***South – the country’s most popular region for tourism containing two of its most famous attractions – Gulfoss fall and Strokkur geyser. Situated near to Reykjavik.

**West – some good features all within reasonable distance of Reykjavik, with Snaefell’s extinct volcano forming the most northerly part of the touristy Golden Triangle.

**North East – one of the better regions for things to see; the distance from Reykjavik keeps the rampaging hordes away.

*South East – this holds the southern flanks of Iceland’s largest ice cap Vatnajokull. It is also home to the country’s most excitable volcano, Lakr.

South West – the Reykjanes ‘Steamy’ Peninsula is home to the most northerly city in Europe, Reykjavik but is otherwise rather barren.

West Fjords – one of the most rugged regions of Iceland with many fjords and steep mountains. Excellent for bird life due to extensive cliffs.

North – one of the least interesting parts of the country with few attractions, though popular with bird watchers.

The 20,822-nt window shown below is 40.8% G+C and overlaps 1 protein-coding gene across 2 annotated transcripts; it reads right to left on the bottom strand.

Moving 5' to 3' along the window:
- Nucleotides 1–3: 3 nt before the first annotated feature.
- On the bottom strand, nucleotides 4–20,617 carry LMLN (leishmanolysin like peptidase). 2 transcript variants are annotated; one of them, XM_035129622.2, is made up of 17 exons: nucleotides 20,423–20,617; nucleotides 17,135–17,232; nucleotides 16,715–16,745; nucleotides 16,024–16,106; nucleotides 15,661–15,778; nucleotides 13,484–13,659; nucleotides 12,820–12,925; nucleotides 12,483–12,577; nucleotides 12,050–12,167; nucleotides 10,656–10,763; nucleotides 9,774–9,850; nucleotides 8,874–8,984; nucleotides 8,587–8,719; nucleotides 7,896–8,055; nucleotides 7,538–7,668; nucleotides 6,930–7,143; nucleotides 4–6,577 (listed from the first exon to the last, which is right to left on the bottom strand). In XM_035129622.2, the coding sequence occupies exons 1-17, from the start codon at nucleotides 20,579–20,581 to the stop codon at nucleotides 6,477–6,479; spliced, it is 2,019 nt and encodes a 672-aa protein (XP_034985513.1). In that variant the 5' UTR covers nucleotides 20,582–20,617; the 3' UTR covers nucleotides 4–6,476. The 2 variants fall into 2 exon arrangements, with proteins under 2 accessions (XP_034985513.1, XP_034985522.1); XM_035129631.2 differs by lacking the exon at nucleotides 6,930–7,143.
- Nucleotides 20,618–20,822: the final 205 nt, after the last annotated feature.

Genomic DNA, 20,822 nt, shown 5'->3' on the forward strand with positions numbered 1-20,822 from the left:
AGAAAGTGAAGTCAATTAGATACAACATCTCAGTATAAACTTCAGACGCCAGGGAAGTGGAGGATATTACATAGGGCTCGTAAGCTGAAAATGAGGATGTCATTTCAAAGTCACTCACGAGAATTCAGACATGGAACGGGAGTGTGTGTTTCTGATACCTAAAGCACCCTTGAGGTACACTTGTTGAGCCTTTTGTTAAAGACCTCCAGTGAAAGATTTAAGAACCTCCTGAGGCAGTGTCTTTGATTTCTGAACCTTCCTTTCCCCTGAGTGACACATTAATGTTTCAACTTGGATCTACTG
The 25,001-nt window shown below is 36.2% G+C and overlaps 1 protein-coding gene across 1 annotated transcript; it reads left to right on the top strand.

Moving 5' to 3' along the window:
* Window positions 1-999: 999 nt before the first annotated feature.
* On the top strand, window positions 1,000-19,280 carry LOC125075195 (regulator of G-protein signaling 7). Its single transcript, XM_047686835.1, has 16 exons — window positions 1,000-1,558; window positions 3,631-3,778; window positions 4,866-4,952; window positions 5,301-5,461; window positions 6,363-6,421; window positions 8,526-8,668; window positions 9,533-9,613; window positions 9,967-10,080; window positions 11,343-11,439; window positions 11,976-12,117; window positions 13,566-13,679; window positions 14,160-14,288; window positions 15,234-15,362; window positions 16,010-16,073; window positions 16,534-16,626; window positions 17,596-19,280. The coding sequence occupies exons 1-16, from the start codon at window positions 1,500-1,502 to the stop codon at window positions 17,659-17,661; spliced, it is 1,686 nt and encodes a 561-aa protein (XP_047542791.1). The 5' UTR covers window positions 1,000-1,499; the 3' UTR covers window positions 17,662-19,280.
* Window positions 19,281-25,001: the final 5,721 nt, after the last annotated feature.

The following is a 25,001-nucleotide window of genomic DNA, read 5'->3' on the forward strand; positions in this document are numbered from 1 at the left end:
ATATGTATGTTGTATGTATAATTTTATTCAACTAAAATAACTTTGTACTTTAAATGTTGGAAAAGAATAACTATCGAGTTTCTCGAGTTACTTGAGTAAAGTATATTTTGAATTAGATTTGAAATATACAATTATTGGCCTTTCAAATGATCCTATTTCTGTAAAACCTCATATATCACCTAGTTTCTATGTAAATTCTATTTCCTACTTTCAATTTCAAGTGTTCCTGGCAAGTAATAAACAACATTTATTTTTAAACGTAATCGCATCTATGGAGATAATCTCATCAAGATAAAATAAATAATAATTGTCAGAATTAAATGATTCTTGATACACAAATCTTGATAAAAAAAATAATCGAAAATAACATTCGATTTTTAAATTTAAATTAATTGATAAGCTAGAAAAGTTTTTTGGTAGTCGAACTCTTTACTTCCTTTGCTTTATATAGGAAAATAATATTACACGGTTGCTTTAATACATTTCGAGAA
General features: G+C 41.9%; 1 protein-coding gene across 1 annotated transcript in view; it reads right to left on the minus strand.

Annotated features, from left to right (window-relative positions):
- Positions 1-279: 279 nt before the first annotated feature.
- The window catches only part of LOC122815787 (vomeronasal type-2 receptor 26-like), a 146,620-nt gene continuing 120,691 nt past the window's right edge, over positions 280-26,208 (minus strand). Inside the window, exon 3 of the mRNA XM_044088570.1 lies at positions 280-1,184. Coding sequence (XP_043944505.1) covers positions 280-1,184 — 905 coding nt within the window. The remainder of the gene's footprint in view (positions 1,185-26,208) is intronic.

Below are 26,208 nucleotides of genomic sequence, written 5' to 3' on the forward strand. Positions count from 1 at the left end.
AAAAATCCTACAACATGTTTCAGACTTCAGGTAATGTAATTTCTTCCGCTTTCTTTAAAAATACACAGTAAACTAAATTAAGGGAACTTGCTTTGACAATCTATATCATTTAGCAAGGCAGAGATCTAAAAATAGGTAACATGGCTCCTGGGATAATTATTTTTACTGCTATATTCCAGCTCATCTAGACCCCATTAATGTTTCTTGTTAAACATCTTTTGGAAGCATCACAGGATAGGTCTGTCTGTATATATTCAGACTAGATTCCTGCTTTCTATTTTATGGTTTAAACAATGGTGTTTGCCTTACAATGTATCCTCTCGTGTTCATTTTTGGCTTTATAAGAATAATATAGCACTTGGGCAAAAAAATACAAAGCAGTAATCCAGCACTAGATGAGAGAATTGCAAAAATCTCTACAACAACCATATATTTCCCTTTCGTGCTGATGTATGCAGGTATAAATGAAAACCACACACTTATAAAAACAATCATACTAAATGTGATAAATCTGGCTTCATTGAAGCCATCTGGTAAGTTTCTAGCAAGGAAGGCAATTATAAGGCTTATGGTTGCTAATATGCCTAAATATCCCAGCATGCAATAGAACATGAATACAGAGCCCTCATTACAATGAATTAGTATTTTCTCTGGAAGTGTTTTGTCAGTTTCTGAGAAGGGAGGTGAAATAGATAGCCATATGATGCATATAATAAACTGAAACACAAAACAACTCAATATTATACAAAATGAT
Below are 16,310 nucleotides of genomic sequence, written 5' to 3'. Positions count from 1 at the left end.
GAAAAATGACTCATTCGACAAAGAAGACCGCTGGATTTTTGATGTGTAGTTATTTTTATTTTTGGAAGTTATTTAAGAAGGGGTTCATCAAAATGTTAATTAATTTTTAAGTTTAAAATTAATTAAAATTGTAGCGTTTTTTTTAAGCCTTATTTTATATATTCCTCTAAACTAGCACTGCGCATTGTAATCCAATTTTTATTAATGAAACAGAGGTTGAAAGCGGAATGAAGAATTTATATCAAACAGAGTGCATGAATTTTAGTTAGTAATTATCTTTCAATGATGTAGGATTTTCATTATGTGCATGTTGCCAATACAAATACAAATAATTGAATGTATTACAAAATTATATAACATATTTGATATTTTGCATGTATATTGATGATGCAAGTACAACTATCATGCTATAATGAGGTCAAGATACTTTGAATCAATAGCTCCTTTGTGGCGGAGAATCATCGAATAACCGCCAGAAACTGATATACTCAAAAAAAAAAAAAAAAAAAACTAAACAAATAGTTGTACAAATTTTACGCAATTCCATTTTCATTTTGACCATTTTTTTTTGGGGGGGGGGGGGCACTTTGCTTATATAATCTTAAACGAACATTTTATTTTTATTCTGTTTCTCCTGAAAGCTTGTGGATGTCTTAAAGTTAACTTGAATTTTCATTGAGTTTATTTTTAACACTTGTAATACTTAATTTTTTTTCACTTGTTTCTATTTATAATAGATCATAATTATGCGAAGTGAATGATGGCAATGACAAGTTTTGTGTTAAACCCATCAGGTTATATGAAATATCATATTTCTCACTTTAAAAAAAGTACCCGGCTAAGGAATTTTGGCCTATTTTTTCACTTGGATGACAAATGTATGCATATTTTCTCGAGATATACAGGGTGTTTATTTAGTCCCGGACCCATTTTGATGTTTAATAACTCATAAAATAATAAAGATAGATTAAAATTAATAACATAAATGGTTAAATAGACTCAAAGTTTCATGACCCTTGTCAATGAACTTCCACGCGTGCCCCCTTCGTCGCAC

East – quiet with few tourists, but still very accessible and with relatively good weather. Boat arrivals from Europe often start here.

Central Highlands – an uninhabited wilderness area with mountains and glaciers as well as lava fields and geothermal sites but popular for glacier hiking, snowmobile tours, iceberg strewn Jokulsarlon Lake views and tours.

Main Festivals:
Third Thursday in April: First Day of Summer ‘Sumardagurinn Fyrsti’, mild partying and a carnival in Reykjavik.
First week in June: Sailor’s Day ‘Sjomannadagurinn’, watery competitions and partying in coastal villages.
June 17: Independence Day, mainly in Reykjavik, costumes, parades, street performers etc.
Beginning of August: Verslunarmannahelgi, camp based partying in Iceland’s car accessible scenic spots; extreme drinking and mayhem.

Activities